There were 86 (31%) deaths in the 281 adults. Death occurred at a median (IQR) of 6 (3–9) years after the first surgery at a median (IQR) age of 47 (38–54) years. A cause of death could be determined in 73/86 (85%), with RHD the primary cause in 40/73 (55%). RHD-related deaths occurred at a median (IQR) age of 49 (36–53) years, 7 (3–10) years after first surgery. Of the 40 RHD-related deaths, 8 (20%) occurred in the perioperative period, 5/281 (1.8%) at the first surgery and 3/51 (5.9%) at the second.

Of the 33/73 (45%) non-RHD-related deaths, 12 were due to pneumonia, 7 to malignancy (4 lung cancer, 1 head and neck carcinoma, 1 synovial sarcoma, 1 cancer of unknown primary), 4 to kidney failure, 4 to ischaemic heart disease, 2 to abdominal sepsis, 1 to skin sepsis, 1 to suicide, 1 to trauma and 1 to primary pulmonary hypertension. Non-RHD adult deaths occurred at a median (IQR) age of 47 (40–56) years, 5 (2–8) years after the first surgery.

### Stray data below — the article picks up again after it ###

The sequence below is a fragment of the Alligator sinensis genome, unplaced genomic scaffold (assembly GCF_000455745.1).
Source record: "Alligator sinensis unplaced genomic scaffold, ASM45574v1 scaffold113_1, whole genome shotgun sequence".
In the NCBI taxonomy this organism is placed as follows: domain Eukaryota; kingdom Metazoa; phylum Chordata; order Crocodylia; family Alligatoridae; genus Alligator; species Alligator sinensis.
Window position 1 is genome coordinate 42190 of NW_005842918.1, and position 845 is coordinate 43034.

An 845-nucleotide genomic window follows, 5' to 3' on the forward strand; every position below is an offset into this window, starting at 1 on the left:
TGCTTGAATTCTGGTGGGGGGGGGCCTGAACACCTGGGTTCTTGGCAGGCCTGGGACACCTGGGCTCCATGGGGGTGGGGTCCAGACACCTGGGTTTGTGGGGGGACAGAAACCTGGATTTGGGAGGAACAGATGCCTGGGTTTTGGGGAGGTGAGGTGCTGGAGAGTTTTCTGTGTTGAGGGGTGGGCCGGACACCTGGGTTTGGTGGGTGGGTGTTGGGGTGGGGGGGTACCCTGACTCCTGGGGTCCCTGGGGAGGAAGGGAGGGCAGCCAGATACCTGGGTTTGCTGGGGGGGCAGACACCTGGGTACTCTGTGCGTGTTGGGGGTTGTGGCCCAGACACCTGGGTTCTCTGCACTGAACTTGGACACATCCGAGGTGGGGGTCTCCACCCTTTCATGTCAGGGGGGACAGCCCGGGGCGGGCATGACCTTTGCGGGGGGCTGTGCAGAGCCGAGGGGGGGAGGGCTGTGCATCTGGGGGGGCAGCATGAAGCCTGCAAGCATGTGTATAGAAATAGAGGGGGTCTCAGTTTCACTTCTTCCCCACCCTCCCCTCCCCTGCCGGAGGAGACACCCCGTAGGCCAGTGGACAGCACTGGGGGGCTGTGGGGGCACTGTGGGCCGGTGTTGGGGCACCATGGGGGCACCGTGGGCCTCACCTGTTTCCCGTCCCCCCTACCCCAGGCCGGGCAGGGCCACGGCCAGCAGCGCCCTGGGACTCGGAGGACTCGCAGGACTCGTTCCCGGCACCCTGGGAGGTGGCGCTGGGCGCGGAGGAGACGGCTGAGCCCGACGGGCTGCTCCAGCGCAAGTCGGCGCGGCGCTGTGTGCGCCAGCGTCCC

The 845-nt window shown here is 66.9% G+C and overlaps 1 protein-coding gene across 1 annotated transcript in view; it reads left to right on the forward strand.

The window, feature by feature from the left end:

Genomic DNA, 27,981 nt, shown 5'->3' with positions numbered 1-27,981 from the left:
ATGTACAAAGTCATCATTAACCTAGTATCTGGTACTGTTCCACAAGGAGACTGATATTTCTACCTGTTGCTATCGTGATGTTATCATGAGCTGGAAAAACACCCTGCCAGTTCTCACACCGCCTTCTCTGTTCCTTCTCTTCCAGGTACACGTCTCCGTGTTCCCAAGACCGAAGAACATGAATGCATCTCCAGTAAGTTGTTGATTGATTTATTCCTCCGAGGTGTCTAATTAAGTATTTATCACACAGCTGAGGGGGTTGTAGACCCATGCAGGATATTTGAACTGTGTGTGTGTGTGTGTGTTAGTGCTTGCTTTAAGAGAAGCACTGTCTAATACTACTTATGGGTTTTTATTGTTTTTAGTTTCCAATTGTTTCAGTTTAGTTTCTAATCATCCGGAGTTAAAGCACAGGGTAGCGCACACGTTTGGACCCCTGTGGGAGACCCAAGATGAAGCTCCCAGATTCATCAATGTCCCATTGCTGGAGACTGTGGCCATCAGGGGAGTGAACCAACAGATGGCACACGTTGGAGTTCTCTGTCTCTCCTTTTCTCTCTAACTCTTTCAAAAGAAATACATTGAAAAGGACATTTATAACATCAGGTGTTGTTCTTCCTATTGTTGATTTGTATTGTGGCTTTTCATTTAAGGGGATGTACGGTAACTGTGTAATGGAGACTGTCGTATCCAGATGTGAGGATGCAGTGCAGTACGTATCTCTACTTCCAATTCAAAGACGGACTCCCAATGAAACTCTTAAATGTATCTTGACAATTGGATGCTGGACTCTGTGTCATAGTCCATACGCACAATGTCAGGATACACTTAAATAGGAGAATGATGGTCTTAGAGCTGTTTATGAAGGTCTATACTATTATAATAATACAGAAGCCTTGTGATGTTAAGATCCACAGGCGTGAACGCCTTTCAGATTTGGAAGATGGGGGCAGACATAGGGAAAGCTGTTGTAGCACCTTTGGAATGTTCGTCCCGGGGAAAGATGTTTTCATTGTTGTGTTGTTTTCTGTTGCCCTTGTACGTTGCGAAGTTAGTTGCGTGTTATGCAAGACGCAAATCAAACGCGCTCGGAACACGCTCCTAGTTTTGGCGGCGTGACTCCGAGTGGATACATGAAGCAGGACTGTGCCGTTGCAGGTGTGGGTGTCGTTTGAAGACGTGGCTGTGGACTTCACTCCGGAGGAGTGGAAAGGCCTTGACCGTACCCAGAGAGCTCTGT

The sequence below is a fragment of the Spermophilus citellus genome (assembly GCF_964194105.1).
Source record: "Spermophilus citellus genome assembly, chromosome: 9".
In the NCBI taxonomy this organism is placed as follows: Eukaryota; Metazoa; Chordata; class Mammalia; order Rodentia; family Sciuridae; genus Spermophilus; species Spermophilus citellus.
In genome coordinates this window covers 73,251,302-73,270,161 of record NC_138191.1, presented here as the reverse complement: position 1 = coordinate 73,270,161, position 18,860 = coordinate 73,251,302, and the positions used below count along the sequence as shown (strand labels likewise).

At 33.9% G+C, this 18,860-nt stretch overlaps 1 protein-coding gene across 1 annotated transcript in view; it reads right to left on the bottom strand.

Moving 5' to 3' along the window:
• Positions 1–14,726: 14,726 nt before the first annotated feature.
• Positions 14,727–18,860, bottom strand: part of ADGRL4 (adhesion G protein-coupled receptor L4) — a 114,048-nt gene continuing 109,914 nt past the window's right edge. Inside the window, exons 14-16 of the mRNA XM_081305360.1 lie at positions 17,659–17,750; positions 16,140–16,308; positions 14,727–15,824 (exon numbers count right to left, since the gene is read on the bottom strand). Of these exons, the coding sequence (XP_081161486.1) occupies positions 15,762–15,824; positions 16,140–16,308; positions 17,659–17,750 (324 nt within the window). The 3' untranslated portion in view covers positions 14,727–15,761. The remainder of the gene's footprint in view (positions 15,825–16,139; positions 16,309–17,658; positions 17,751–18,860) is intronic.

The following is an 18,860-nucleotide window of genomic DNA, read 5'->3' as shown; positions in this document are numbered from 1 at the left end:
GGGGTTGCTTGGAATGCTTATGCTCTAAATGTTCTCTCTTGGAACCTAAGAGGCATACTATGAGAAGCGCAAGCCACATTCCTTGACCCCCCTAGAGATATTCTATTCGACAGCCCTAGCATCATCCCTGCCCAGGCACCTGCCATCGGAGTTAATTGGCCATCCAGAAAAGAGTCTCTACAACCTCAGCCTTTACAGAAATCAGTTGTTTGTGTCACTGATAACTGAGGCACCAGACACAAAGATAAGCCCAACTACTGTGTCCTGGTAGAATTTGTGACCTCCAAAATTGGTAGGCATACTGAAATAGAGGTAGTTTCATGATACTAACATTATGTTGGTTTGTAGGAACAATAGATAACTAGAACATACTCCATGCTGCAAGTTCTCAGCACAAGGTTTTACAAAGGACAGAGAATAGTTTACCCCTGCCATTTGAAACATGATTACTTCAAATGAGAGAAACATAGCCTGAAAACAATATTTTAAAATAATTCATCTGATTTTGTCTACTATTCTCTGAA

There were 7 (11%) deaths in the 61 children. Deaths occurred at a median (IQR) of 8 (6–9) years after the first surgery at a median (IQR) age of 20 (IQR 20–21) years. Of the 7 deaths, 6/7 were RHD-related; there were no deaths in the perioperative period of the first surgery, 2/23 (8.7%) children died in the perioperative period of the second surgery. The one non-RHD death was due to pneumonia.

Of the 10 perioperative deaths in adults and children, 7/10 had pulmonary pressure recorded, and 5/7 had severe pulmonary hypertension preoperatively.